Transparent material for additive manufacturing
- A rigid Polyjet Photopolymer material.
- It replicates clear and tinted translucent materials.
- High surface smoothness.
- Ideal for simulating internal components.
Versatile material technology
RGD720 is a translucent photopolymer that is ideal for simulating plastics. Its rigidity and surface smoothness makes it perfect for modelling work with internal components – letting designers see exactly how internal parts will work, or how other elements will interact with them.
These qualities make RGD720 ideal for consumer products and medical devices where it is important to get the workings of internal components right. By using 3D printing instead of traditional prototyping, designers can quickly print and test – seeing how fluid flows through internal pipes, for example, or checking the fit of multiple parts.
Standalone or blend
Like most Polyjet materials, RGD720 can be used on its own to simulate products like glass lenses or light fittings. It can also be used with other materials to produce more complex designs, giving a complete picture and allowing for full test and development.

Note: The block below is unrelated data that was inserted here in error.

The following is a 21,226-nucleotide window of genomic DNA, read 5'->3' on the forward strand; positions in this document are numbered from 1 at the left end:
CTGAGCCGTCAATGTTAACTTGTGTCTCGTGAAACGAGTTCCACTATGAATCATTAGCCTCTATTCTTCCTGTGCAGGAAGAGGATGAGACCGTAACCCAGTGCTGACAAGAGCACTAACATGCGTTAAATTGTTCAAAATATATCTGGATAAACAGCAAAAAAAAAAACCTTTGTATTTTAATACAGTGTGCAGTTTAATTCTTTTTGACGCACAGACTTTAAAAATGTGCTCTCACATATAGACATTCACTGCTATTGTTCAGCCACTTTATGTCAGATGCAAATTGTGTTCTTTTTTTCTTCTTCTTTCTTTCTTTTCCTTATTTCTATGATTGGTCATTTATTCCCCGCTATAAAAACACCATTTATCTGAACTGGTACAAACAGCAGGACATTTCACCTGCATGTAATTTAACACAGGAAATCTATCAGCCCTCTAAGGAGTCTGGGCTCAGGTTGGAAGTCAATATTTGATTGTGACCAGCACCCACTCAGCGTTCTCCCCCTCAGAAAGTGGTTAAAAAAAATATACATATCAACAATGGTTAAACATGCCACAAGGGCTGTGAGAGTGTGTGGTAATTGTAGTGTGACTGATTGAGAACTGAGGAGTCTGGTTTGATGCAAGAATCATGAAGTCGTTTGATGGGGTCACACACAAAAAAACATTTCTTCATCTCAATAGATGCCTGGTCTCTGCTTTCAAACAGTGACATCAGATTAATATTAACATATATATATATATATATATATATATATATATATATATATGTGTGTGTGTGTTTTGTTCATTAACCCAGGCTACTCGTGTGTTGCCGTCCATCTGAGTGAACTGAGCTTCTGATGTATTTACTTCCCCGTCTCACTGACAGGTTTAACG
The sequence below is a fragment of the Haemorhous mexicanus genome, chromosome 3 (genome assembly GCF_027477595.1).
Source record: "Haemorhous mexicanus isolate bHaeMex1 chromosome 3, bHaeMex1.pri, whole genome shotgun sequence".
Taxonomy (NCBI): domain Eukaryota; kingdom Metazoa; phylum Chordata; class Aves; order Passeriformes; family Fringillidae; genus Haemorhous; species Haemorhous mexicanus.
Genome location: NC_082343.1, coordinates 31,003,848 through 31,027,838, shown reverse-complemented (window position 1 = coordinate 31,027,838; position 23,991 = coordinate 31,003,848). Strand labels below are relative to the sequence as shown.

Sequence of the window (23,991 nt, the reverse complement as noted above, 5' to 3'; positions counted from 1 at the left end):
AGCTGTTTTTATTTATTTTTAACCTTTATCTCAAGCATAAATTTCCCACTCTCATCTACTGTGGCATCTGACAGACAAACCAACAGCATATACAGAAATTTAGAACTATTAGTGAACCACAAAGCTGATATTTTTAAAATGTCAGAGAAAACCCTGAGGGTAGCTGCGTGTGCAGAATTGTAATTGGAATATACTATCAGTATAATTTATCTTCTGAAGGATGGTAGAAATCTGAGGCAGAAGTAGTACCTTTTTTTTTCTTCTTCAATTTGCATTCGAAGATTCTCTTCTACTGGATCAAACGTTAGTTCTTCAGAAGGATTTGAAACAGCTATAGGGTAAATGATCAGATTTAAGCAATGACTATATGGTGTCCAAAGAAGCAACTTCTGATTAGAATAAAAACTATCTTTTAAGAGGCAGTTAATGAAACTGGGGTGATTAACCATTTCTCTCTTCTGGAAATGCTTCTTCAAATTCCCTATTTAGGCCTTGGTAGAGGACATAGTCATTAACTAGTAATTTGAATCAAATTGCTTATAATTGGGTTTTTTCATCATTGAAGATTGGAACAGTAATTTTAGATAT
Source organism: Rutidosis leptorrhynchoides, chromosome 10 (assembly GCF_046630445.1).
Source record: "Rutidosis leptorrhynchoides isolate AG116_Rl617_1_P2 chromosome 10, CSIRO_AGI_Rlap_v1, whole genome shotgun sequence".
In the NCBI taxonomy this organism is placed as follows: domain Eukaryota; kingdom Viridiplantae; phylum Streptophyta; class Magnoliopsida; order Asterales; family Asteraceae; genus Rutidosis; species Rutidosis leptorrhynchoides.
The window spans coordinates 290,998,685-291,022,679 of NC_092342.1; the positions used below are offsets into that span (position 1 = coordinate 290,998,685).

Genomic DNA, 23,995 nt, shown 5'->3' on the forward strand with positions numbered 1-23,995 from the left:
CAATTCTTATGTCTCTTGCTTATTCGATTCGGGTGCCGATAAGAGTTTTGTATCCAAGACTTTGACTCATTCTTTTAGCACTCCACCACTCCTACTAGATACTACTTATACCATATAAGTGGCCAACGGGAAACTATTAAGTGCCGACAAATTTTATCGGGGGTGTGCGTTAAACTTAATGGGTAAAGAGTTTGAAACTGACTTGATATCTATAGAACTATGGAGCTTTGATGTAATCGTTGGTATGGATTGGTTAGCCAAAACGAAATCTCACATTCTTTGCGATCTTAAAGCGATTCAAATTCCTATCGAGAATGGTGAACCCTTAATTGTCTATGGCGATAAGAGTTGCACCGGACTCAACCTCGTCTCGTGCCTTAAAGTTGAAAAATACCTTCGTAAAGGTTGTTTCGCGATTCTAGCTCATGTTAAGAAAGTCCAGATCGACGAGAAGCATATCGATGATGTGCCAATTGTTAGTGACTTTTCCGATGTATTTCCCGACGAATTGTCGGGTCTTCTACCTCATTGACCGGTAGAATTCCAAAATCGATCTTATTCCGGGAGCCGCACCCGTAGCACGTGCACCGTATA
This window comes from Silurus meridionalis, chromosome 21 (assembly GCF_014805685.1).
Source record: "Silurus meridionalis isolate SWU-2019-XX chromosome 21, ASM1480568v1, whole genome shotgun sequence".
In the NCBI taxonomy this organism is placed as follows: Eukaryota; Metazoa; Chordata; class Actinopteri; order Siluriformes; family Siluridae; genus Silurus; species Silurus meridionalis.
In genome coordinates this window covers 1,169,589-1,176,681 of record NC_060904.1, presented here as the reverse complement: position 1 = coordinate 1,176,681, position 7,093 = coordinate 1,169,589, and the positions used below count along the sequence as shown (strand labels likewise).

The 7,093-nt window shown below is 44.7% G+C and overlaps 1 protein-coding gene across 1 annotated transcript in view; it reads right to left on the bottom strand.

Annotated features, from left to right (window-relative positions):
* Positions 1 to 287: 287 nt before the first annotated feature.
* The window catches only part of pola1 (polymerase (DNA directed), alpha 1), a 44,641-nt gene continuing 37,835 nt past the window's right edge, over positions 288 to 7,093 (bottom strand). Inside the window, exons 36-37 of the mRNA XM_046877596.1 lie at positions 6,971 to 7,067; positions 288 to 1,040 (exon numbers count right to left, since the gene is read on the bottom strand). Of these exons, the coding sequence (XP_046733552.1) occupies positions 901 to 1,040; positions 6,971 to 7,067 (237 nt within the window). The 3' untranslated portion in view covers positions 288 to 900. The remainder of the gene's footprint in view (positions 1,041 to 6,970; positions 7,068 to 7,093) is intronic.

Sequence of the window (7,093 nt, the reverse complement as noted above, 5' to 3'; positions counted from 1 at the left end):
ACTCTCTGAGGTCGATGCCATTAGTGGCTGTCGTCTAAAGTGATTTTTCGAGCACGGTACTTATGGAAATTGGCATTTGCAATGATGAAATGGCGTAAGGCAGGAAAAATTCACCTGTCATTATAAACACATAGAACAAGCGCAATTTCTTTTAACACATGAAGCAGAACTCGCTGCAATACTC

Speeding up prototyping helps project teams to reduce costs and improve time to market, making projects more efficient and more effective. Teams who invest in 3D printing say they have significantly reduced the costs of traditional prototyping, as well as often improving the quality of the model itself.
The joy of Polyjet Photopolymer materials and state-of-the-art 3D printers is that they can be applied to any product. From zip links to highly accurate medical models, 3D printing helps to visualise the end product. It’s not just the cost and accuracy that’s important – it is the time saved.
Traditional prototyping takes time – projects are used to factoring in days, if not weeks to build a model. 3D printing significantly reduces that time, which in turn saves money and speeds up the overall project. It is one of the many reasons that increasing numbers of development, research and innovation projects are turning to 3D printing.